“The lines have this kind of friable quality to them; they’re a little bit crumbly, and uneven,” says Charles Solomon, Disney animation critic and historian. “If you look at a still from Dalmatians, you’ll see the line isn’t that perfect, elegant, calligraphic stroke that you saw in the older films.”
While Walt Disney didn’t necessary dislike Xeroxing, he found it hard to get used to the harsh look, especially for a story like Dalmatians that he adored. “It took a few more films before he softened his attitude toward it,” says Deja. He was also more concerned with upholding Disney’s iconic quality and charm than with finances. “Walt never worried about money. To him, it was just something you could spend to do things you wanted to,” says Solomon.
Animators, on the other hand, praised the new technique. This was the first time their sketches weren’t altered through the tracing and copying process. “[Animators] felt like with each tracing step, the drawings lose life,” says Deja. “And all of a sudden, their drawings were kept.”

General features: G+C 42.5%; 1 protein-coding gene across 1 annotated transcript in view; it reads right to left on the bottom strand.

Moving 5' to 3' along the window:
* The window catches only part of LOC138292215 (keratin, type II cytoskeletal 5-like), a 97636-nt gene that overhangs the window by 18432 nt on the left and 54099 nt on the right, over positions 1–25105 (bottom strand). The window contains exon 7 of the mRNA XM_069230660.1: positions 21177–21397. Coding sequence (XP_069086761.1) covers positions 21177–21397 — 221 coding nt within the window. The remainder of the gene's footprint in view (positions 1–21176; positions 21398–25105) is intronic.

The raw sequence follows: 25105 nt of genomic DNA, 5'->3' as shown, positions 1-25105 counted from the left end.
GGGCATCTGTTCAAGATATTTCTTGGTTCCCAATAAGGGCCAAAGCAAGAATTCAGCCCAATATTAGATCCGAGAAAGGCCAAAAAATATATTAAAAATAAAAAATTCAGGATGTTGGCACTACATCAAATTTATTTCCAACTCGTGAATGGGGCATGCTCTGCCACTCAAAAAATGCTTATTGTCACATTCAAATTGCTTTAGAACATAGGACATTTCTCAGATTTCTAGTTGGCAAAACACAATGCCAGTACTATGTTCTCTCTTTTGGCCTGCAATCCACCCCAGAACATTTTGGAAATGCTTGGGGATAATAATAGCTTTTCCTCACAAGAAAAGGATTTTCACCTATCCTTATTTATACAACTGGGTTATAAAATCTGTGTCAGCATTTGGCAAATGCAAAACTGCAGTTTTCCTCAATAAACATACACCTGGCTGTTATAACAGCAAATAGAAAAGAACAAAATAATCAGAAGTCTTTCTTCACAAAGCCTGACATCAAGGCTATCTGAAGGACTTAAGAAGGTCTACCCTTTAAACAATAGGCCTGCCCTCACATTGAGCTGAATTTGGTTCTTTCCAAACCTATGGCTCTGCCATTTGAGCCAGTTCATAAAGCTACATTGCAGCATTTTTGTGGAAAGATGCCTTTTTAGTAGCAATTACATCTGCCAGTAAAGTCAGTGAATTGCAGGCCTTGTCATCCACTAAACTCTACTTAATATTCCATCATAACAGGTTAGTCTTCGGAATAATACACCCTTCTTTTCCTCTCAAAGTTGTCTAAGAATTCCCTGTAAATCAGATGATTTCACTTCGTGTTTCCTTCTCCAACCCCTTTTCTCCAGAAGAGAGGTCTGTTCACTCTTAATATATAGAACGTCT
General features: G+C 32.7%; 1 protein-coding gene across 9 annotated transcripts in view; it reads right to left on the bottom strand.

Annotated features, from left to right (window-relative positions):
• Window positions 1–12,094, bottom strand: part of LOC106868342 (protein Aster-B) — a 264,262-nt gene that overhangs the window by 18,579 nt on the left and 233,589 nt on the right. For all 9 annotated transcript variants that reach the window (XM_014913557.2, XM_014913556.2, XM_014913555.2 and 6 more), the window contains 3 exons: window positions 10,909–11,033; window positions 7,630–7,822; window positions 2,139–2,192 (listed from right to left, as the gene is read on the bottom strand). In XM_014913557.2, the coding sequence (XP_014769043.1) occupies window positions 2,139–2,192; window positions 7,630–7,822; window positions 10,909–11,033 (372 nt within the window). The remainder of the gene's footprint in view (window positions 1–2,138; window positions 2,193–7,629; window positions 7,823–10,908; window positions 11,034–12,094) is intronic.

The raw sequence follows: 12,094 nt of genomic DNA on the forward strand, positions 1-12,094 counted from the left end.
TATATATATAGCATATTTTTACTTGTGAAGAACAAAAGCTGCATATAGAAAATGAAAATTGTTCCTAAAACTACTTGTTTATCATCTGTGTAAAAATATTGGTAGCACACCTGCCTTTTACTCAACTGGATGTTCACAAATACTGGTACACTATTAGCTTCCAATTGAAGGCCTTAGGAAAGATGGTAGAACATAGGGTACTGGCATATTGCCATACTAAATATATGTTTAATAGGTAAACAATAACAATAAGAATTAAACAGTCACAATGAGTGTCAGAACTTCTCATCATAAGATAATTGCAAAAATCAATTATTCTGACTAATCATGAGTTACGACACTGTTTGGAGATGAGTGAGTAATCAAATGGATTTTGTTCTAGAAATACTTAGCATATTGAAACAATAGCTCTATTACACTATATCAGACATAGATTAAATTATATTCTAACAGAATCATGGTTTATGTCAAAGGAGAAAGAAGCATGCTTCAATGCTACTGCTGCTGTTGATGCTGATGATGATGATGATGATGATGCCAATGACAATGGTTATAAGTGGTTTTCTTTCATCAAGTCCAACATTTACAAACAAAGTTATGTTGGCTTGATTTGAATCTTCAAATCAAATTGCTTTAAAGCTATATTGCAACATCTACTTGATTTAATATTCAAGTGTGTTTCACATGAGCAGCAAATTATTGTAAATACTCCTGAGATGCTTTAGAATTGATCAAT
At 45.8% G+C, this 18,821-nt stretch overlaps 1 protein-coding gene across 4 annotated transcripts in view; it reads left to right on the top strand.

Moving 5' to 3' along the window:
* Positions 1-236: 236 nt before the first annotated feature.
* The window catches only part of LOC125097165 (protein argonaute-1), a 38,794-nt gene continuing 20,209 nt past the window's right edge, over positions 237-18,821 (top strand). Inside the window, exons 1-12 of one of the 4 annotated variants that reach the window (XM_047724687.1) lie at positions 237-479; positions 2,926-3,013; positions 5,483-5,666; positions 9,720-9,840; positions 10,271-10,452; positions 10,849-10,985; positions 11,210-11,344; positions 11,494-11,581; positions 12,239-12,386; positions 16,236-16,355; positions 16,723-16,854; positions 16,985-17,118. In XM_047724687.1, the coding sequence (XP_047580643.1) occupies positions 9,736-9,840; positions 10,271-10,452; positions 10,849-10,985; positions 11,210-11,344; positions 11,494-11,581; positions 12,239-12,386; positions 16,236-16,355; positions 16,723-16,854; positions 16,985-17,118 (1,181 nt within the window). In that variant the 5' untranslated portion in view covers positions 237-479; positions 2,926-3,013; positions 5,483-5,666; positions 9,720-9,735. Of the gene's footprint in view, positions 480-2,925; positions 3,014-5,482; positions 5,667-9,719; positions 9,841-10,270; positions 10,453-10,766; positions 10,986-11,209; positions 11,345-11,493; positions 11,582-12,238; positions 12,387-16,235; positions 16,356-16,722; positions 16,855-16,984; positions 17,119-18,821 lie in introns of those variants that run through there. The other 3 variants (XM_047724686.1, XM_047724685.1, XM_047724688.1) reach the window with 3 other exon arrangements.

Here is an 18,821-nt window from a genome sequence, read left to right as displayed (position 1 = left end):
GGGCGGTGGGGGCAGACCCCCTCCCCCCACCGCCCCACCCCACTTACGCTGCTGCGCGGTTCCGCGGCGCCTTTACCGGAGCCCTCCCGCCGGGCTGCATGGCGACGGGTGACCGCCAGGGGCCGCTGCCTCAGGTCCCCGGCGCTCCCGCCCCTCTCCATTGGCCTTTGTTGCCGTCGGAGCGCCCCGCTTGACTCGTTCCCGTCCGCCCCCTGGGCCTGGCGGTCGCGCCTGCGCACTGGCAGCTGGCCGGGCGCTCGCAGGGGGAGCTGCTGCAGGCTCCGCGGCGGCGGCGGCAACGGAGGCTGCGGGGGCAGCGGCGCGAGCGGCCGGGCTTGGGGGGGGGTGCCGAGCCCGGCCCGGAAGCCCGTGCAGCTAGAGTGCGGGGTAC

Dalmatians was actually well suited for Xeroxing. Think about how tedious animating all 101 spotted dogs would have been by hand. “An animator could do groups of two or three or four puppies, and then by staggering their motion, you could expand that to however many puppies you needed in that scene,” says Solomon. “Retracing all those puppies by hand would have been just horrendous amounts of work.”
The sharp, angular features of Cruella de Vil, the infamous antagonist of Dalmatians, were accentuated by the dark outlines from Xeroxing. “When you see Cruella, she’s very sketchy. Her lines boil all over the place, but somehow it works because it was controlled. It wasn’t just boiling for boiling sake,” says Deja. Inspired by Cubism, animators stylistically adapted to the flattened graphics of Xerox. Animators weren’t able to move De Vil through space the same was as past characters, like Maleficent from Sleeping Beauty, and had to find a style of movement that fit the design of this character.